Does Vitamin E Protect Salivary Glands
From I-131 Radiation Damage In
Patients With Thyroid Cancer?

This section is compiled by Frank M. Painter, D.C.
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FROM:   Nucl Med Commun. 2013 (Aug);   34 (8):   777786

Fallahi B, Beiki D, Abedi SM, Saghari M, Fard-Esfahani A,
Akhzari F, Mokarami B, Eftekhari M.

Research Center for Nuclear Medicine,
Tehran University of Medical Sciences,
Tehran, Iran.

OBJECTIVES:   Salivary gland impairment after high-dose radioiodine (I) treatment is well recognized. The aim of this study was to determine the protective effect of vitamin E on radiation-induced salivary gland dysfunction in patients undergoing I treatment for differentiated thyroid cancer.

METHODS:   Thirty-six patients with differentiated thyroid carcinoma were enrolled in this study. They were randomly divided into two groups before postsurgical ablation therapy with 3700-5550 MBq I: the control group, comprising 17 patients, and the vitamin E group, comprising 19 patients. All 19 patients in the experimental group received vitamin E at a dose of 800 IU/day for a duration of 1 week before to 4 weeks after I therapy and the 17 patients in the control group received a placebo for the same duration. Salivary gland function was assessed using salivary gland scintigraphy with intravenous injection of 370 MBq Tc-pertechnetate in two phases, one immediately before and the other 6 months after I ablative therapy. First-minute uptake ratio, maximum uptake ratio, maximum secretion percentage, and excretion fraction (EF) of each salivary gland were measured and compared between the study phases for the two groups.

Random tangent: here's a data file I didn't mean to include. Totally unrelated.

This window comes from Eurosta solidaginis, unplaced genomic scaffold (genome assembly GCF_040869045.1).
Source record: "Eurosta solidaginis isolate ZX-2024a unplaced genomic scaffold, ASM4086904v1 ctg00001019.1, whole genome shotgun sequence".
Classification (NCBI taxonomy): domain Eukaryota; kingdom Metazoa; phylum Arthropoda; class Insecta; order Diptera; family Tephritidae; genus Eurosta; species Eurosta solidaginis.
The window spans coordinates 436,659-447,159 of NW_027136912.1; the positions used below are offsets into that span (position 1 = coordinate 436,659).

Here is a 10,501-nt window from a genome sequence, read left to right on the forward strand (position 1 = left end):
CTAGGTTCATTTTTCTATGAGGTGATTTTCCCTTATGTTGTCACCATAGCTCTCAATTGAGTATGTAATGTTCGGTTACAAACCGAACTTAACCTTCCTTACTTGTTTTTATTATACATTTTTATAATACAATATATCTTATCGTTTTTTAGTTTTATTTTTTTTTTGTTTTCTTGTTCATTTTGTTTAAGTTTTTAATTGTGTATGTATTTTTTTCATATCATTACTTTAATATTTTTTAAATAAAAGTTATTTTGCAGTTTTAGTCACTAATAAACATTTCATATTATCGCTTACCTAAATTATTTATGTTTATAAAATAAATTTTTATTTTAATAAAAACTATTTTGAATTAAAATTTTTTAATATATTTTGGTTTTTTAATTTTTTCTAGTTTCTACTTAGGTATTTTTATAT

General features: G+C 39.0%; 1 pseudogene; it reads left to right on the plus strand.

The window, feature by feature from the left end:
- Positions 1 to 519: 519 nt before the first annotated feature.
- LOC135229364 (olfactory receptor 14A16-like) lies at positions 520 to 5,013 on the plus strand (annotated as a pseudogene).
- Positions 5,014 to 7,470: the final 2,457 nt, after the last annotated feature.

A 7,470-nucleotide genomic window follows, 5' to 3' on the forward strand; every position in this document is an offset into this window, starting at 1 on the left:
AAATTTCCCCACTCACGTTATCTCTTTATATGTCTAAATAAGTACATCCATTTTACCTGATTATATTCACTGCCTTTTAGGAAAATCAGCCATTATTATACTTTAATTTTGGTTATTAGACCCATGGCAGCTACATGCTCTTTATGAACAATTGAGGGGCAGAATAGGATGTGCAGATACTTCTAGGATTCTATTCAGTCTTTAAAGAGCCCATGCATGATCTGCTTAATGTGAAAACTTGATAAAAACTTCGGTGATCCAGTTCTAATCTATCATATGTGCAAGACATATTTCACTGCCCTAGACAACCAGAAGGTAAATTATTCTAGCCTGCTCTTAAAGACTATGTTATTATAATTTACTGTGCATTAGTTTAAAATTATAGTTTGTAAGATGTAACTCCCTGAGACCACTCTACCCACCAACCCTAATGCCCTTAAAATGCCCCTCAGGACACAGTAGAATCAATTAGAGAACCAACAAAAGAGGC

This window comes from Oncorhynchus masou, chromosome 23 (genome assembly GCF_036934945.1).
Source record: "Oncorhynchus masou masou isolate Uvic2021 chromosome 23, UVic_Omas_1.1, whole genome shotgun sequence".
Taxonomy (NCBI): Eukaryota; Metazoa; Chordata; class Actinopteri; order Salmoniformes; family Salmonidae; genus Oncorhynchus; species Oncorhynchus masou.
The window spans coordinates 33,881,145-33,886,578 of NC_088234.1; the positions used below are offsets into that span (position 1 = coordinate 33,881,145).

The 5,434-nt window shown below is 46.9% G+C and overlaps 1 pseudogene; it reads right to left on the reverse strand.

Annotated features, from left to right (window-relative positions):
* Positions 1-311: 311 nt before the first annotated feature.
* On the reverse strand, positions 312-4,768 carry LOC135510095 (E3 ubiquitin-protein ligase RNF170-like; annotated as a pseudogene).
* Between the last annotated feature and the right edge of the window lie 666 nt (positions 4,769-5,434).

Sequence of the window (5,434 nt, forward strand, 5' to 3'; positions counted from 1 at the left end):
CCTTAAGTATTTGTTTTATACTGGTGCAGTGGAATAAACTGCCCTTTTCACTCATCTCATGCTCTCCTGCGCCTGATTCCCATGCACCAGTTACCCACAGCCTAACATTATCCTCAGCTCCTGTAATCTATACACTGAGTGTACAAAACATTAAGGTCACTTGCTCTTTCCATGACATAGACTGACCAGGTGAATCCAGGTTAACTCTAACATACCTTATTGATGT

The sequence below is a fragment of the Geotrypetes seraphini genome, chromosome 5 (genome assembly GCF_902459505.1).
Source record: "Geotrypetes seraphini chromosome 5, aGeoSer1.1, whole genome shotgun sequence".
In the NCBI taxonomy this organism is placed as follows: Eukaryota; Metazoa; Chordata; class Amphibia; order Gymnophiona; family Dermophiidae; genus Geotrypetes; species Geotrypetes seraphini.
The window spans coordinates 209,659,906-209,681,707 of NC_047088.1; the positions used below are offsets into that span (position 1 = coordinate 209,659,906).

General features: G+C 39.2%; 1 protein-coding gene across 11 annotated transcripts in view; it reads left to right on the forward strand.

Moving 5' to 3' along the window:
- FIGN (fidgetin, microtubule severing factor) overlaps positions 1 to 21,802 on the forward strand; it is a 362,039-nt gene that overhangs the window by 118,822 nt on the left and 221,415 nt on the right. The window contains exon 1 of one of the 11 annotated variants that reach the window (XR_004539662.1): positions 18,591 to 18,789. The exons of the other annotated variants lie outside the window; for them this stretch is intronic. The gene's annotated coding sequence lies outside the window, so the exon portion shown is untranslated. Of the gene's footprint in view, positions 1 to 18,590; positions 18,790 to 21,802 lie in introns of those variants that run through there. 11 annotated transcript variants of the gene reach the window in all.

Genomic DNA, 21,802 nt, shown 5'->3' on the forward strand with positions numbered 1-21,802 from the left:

RESULTS:   There was no significant difference between preablative and postablative salivary scintigraphic indices in the experimental vitamin E group, whereas maximum secretion percentage and EF of the right submandibular gland and EF of the left parotid gland were significantly decreased in the control group. There was also a higher significant decrease in the EF of the left parotid gland in the control group compared with the vitamin E group.

CONCLUSION:   Vitamin E consumption may be associated with a significant protective effect against radiation-induced dysfunction in salivary glands following single-dose I therapy in patients with differentiated thyroid cancer.

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